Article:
In tribute to the man who has meant as much to me the past year and a half as any other dead guy, I want to pass along a fascinating vignette from Ron Gleason's wonderful biography that has just been published.
Herman was significantly influenced by his father (who of us isn't?), Jan, who was gifted for pastoral ministry but as a young man lacked the money to get the necessary theological training. Gleason recounts:
The pressing desire to become a minister on the one hand and the very obvious lack of the necessary financial means to reach that goal on the other hand created a conflict and an obstacle for which Jan saw no solution. Clearly, if he were to pursue theological studies, something very unusual would need to happen to resolve the problem for him. Nothing short of divine intervention as needed.--Ron Gleason, Herman Bavinck: Pastor, Churchman, Statesman, and Theologian (P&R, 2010), 10-12
Seeing no answer to the financial dilemma, Jan took an apprenticeship position in a nearby village to help pay the bills and feed the family. Three years would pass before God would intervene. The opportunity Jan had been patiently waiting for came very unexpectedly on January 17, 1845, and it was a monumental event in his life.
On that cold winter day . . . the congregations of the Hannover region held a classis meeting (the Reformed counterpart to a Presbyterian presbytery meeting). There were 22 delegates present at the home of a local farmer. . . . At this particular meeting, Pastor Sundag informed the brothers that he could no longer physically bear the arduous preaching responsibilities alone and asked the classis to appoint a candidate from the churches to receive [paid-for] instruction in theology with a view to preparation for service in the pastoral ministry. After many years of faithfully preaching to numerous congregations, Sundag was in desperate need of rest.
Though sympathetic to Sundag, the classis hesitated in granting his request. They were unsure about their ability to find a suitable candidate. They decided to vote on the matter of moving forward with Sundag's request. When the vote was tallied, there was a tie--eleven to eleven! The men then knelt in prayer and asked the Lord's guidance in casting a lot to decide the matter. They called in one of the girls who was helping to serve and prepare meals and asked her to draw the lot. The slip of paper she drew read, 'For.' With the decision made, the men of the classis began to discuss their choice of a candidate.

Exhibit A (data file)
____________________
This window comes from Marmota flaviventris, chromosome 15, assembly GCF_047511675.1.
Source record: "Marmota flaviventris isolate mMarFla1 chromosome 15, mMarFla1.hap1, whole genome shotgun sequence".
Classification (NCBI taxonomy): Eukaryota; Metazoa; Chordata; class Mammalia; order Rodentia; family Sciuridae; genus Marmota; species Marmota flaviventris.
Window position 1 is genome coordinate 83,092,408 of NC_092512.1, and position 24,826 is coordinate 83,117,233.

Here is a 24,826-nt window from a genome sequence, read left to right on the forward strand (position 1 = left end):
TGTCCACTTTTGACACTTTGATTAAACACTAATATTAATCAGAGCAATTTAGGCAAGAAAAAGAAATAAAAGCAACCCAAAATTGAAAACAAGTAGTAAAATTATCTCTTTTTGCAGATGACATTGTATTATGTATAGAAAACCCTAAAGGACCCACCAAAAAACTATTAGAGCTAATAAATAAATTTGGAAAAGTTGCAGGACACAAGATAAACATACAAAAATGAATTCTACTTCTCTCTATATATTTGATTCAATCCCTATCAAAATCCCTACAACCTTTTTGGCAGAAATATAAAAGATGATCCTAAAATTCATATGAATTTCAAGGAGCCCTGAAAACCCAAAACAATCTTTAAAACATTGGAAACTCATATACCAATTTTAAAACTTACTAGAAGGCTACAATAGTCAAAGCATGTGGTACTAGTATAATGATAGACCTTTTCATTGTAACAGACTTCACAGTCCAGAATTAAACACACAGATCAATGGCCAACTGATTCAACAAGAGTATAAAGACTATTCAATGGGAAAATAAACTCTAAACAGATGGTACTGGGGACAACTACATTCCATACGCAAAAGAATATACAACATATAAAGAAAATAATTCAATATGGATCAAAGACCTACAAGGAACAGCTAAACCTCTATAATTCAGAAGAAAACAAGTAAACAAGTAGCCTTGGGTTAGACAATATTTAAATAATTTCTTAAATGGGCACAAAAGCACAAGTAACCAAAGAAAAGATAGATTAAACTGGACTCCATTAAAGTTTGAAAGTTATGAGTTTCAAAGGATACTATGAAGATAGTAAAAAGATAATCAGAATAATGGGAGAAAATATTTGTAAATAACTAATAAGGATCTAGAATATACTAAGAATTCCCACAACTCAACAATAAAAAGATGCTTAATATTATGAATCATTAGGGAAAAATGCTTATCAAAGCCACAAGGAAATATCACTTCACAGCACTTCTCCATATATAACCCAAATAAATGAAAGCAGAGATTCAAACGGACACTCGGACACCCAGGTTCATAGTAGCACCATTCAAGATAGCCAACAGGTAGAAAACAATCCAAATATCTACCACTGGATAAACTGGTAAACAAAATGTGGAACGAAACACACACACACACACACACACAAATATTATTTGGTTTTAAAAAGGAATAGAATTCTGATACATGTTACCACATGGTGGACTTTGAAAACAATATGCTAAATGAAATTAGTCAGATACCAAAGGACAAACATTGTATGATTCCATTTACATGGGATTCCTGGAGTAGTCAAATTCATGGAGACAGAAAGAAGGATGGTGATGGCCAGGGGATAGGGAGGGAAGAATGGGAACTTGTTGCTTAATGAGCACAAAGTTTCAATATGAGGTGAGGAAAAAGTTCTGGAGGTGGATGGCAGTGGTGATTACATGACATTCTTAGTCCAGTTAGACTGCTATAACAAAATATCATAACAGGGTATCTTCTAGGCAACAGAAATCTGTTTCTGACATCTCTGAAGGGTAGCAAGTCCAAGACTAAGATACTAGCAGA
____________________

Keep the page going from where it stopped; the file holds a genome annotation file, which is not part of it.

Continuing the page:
Five candidates had informed the classis they were interested in theological studies. . . . Three of the candidates were eliminated during further discussion in the meeting. Two candidates remained: Frederik Huisken and Jan Bavinck. After more intense discussion and detailed interviews of both candidates, the classis move to a vote concerning the choice of the candidate. Once again, the vote was a tie--eleven to eleven. The young woman from the kitchen appeared again to break the tie by lot. Our 'mysterious young lady' chose the slip of paper on which was written the name 'Bavinck.'
This act of God's providence carried out by a simple, young woman from the kitchen whose name has remained unknown gave Jan Bavinck the opportunity for which he had been waiting and longing. It opened the door for him to begin his theological studies. It was an event that would profoundly affect the course of Dutch church history.